June 28, 2009

Biggest Week Yet

Since today is a rest day and I was flying back from Wisconsin, I had some time to reflect on the events of this past week. My training log tracks Sunday to Saturday and the week I just finished was my biggest training week ever. Here is a look at my totals:

Swim: 11,440.2 yards; 3:43:15
Bike: 221.93 miles; 14:22:48
Run: 30.33 miles; 4:31:02
Total time: 22:37:05

I’m incredibly proud of what I accomplished, but it goes so much beyond just the numbers. I re-discovered the joy of biking and no longer see it as a survival sport. I experimented with race day strategies, nutrition and clothing options and feel I am on track to getting everything just right. I pushed my body hard, endured a lot of pain and exhaustion, trained in some unfavorable conditions and still felt I could do more each morning when I woke up. I got to train with friends also doing IMWI and sharing the same goals as me. And I got to invite my family into my triathlon life for a brief time, letting them see what it is that I do and perhaps making it all a bit clearer to them.

I slept a solid eight hours last night and have been in some form of compression wear since finishing yesterday’s big workout. Aside from a bit of stiffness, my legs feel great and I’m moderately tired, which I think is to be expected. I got to ride my bike 10 minutes today over to the bike shop to have it packed up and even then, for that tiny amount of time, I enjoyed being on it. I rode on the Lake Monona path on a beautiful, perfect morning and felt really at peace with where I am and what I have yet to do before the race.

June 27, 2009

Dress Rehearsal

Today was a good day. A really, really good day. It was the kind of day that left me with a smile I could not wipe off my face for hours. Just three months ago, a day like today would never have been the source of happiness, but rather a day I just needed to survive. So much has changed for me and I couldn't be happier for it.

I rode the full Ironman Wisconsin course from beginning to end today with two friends who made it seem like it wasn't work at all, even though it was the hardest training day I've ever done. I met Robert at 5:30 a.m. near the Monona Terrace where we'll start our journey on the big day, and we rode out to Verona to meet up with Phil to do the two loops that destroy a lot of legs and spirits. I rode a loop on Wednesday and was wiped so I was worried what two plus an additional 32 miles in and out of Madison would do to me. I wanted to be conservative, but I also wanted to see what my body is capable of doing today as a gauge of what I need to work on over the next two months.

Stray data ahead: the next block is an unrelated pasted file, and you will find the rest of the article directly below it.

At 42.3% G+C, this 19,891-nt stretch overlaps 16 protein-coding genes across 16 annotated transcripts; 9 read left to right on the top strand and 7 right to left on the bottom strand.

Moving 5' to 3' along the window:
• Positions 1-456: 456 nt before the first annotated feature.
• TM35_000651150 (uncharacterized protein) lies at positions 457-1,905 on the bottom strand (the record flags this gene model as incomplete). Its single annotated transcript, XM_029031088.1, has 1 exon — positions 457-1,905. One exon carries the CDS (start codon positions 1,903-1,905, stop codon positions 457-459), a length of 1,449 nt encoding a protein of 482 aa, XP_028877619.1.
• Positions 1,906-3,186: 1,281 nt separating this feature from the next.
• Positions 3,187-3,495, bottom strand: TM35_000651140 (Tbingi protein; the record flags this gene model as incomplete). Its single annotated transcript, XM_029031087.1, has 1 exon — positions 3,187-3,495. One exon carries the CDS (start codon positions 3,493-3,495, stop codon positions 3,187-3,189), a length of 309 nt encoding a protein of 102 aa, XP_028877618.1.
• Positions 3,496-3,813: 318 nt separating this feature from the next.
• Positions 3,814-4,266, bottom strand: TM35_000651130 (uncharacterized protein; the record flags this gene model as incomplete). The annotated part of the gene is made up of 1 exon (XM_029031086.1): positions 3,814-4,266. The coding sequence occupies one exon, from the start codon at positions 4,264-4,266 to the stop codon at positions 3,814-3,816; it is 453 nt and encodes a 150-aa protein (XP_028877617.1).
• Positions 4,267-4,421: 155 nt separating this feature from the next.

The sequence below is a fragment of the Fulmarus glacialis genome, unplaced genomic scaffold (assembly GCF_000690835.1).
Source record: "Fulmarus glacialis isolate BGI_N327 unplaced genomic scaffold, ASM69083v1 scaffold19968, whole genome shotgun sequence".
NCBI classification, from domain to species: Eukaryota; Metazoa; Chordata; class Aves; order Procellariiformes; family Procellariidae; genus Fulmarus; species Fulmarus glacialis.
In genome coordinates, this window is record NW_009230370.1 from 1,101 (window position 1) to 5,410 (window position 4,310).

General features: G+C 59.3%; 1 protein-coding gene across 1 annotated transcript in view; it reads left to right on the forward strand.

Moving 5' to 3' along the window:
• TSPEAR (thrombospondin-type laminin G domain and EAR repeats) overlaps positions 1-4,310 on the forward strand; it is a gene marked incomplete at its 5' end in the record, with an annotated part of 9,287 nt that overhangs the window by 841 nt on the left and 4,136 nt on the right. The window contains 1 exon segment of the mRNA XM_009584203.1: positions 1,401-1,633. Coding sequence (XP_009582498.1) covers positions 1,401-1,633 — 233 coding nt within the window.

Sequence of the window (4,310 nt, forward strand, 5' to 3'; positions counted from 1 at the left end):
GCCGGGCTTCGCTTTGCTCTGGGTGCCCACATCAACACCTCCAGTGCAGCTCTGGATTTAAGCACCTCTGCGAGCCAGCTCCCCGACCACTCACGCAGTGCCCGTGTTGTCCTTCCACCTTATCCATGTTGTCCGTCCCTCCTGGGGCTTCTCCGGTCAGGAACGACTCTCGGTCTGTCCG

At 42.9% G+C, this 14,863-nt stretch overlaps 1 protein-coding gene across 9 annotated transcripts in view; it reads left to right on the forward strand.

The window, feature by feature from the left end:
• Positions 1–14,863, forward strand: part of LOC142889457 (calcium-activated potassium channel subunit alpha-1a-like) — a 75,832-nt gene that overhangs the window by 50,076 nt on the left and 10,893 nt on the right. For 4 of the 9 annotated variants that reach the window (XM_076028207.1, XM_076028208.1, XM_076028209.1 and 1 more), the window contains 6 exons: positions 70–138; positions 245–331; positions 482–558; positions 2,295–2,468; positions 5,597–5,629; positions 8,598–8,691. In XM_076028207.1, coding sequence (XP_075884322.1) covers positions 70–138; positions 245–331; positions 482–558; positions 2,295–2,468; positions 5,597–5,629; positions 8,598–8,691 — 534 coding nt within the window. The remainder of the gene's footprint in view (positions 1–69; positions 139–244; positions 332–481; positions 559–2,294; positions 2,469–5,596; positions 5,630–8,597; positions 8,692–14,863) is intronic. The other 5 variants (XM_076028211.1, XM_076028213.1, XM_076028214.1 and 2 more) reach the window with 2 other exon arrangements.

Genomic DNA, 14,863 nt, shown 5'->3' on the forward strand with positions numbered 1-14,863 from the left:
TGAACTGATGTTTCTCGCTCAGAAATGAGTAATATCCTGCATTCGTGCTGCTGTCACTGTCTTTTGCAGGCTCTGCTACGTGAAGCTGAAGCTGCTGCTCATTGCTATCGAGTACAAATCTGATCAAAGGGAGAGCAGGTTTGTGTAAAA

We rode the first stretch at a decent clip but not too fast. It's not overly challenging except for a couple hills and it's a really nice ride. The sun had just come up so it was a beautiful time to be out there. It was also in the upper 60s, a stark difference from the heat wave of the days before. It was picture perfect, I felt lucky to be here and having this opportunity to do a run through prior to the race.

I was testing everything today: (1) My potential race outfit; (2) Nutrition plan (yet again); (3) Pacing on the loops vs. the out and back; (4) Gearing on the hills and pedaling on downhills to save energy and keep momentum. I held back a bit on the first loop and stuck to my nutrition plan. I was feeling really good when we arrived at the halfway point. We agreed to push a little harder on the second loop so I gave it my all. It was interesting to see how I felt 40 miles later on the big hills. There is a lot of pain on this ride due to the terrain. It's not hideous pain that makes you want to quit, but more like severe discomfort that doesn't allow you to get your mind off it for long. I went through phases of feeling really good and comfortable to wishing I could just lay flat on my back for a minute and rest. This went on for hours. But for all the challenges the course serves up, there are also great rewards. There is an incredible downhill stretch on Witte Road where it's smooth and you can see everything ahead so I can get to 40 mph while in aero and not freak out even a little. I love that. Much of the course is scenic and a pleasure to be on. It's the kind of place you want to be on your bike.